http://avalon.law.yale.edu/18th_century/ratny.asp

  8. Bob Esq.,

    “In fact, New York specifically reminded the convention of this limitation in its ratifying papers.”

    ??? Please enlighten me. To what are you referring?

  9. Duh: When I speak of judicial review, I’m talking about the power to invalidate an act of legislature.

    Okay.

    Duh: I’m not convinced that the Marshall Court declared any self-acclaimed power via Marbury that was not already granted. I already asked this of “Mike Maskel”, but I’ll ask you too. What is your interpretation of the 25th section of the Judiciary Act of 1789?

    It didn’t amend the Constitution; see Article V. Article III states: “In all the other Cases before mentioned, the supreme Court shall have appellate Jurisdiction, both as to Law and Fact, with such Exceptions, and under such Regulations as the Congress shall make.” Congress not only has no power to amend the constitution, but it was also never granted the power to increase or enlarge the power of SCOTUS by any mode of legislation. In fact, New York specifically reminded the convention of this limitation in its ratifying papers.

    Me: “That’s because the State’s never empowered the Fed to do so; you’re reading it all backwards.”

    Duh: I agree. With that being the case, if the Iowa Supreme Court “shall constitute a court for the correction of errors at law, under such restrictions as the general assembly may, by law, prescribe”, it looks to me like the General Assembly of Iowa may not be able to define judicial power, but they can limit it under the provisions of the Iowa Constitution.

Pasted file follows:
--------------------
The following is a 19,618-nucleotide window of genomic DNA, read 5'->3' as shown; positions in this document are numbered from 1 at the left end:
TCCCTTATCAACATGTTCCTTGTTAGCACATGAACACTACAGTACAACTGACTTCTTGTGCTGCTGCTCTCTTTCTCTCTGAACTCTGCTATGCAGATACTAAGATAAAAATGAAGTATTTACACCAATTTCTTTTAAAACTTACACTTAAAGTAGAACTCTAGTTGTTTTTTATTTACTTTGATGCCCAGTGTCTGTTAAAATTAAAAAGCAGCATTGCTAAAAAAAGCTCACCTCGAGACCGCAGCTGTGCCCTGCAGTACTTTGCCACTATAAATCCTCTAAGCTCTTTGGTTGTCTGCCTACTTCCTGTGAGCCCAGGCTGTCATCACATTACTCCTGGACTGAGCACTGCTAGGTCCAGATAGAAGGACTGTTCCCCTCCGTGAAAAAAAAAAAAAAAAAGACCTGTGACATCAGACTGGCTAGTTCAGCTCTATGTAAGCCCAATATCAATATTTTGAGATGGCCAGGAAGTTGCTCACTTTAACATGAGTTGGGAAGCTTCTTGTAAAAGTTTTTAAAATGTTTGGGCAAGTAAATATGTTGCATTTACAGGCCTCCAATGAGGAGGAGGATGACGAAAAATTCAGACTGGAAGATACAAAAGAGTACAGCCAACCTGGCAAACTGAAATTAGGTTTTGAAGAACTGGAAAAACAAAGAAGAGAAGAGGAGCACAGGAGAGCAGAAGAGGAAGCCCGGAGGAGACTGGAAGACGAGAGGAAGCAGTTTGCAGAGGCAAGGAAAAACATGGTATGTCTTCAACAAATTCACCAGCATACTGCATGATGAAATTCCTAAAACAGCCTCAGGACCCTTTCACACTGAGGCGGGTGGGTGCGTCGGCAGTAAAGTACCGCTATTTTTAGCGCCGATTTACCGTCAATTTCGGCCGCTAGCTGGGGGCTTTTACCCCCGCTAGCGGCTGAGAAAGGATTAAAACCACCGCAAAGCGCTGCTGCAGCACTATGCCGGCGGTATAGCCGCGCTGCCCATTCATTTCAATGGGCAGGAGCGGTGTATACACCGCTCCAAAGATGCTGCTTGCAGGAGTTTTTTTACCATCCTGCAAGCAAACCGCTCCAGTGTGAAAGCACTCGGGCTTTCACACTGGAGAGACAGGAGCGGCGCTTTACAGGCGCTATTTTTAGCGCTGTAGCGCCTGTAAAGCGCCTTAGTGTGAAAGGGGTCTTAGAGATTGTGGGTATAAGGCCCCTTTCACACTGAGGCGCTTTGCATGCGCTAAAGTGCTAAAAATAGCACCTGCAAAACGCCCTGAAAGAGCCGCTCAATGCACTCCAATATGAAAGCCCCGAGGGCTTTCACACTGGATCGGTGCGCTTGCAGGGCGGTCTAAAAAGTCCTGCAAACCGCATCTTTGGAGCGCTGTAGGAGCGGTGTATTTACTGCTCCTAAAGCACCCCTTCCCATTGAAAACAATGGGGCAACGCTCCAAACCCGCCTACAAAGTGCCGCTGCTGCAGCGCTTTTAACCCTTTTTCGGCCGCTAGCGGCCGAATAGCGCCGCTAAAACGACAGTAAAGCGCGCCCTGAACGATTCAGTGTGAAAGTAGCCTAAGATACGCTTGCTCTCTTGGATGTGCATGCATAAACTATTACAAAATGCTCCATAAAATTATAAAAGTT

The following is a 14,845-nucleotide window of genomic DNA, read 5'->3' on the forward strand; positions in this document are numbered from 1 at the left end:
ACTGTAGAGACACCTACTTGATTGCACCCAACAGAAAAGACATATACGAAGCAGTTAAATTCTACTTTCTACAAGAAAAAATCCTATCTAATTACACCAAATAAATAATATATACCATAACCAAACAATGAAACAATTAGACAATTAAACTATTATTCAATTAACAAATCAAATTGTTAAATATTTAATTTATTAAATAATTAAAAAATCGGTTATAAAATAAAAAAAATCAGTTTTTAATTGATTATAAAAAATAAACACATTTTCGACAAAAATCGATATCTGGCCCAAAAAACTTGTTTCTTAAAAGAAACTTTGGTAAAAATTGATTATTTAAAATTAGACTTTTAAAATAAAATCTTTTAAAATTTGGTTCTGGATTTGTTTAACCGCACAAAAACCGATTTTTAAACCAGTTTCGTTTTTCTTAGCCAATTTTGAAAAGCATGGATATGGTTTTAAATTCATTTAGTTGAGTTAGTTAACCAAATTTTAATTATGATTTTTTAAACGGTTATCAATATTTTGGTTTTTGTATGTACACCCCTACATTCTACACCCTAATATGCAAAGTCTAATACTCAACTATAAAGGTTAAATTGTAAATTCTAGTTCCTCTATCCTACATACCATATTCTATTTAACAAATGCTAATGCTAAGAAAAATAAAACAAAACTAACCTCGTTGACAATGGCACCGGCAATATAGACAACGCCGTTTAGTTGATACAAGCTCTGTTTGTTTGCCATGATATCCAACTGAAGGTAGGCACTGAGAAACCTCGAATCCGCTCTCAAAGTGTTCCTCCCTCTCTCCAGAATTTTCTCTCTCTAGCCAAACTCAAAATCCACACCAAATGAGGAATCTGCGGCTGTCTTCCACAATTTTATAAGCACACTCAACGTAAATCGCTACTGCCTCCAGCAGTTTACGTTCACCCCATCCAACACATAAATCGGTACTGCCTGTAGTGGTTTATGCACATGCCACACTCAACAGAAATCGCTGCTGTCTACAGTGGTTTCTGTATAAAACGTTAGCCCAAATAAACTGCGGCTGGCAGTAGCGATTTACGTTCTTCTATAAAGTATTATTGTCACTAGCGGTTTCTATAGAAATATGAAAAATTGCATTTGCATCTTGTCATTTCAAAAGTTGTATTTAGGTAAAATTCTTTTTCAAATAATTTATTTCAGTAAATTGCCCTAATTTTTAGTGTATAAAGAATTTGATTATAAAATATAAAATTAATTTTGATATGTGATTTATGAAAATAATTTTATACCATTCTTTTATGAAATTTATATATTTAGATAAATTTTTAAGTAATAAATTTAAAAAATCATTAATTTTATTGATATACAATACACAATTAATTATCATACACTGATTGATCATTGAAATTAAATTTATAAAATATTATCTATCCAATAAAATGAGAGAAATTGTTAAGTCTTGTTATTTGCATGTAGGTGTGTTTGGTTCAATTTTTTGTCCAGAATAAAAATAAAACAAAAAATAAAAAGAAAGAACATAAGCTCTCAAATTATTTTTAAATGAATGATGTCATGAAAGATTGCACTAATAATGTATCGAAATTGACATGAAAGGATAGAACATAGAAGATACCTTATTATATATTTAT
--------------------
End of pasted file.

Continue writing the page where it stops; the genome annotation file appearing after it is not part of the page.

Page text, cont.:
Sure, but that’s not what the assemblyman’s trying to do.

    Duh: I would never put that kind of power in the hands of an elected branch. I’d only permit that to take place by amendment.

    Like I said, you’d be extinguishing law and legal process as we know it; leading to complete f’n anarchy.

  10. Bob Esq.,

    When I speak of judicial review, I’m talking about the power to invalidate an act of legislature.

    I’m not convinced that the Marshall Court declared any self-acclaimed power via Marbury that was not already granted. I already asked this of “Mike Maskel”, but I’ll ask you too. What is your interpretation of the 25th section of the Judiciary Act of 1789?

    “That’s because the State’s never empowered the Fed to do so; you’re reading it all backwards.”

    I agree. With that being the case, if the Iowa Supreme Court “shall constitute a court for the correction of errors at law, under such restrictions as the general assembly may, by law, prescribe”, it looks to me like the General Assembly of Iowa may not be able to define judicial power, but they can limit it under the provisions of the Iowa Constitution.

    I would never put that kind of power in the hands of an elected branch. I’d only permit that to take place by amendment.

  11. Duh: The U.S. Constitution does not dictate the role of the state judiciary, or even require that the state have a judiciary.

    That’s because the State’s never empowered the Fed to do so; you’re reading it all backwards.

    Duh: The Supremacy Clause requires the Constitution of the United States, and the laws created in the pursuance thereof, to be supreme, but it grants no power to any judge of a state that the state constitution doesn’t provide. Does it?

    The Constitution itself, as written, has nothing to do with the State judicial power. So to say it ‘grants no power to any judge of a state’ is completely off the mark.

    Duh: Anything not granted by the constitution is reserved to the people.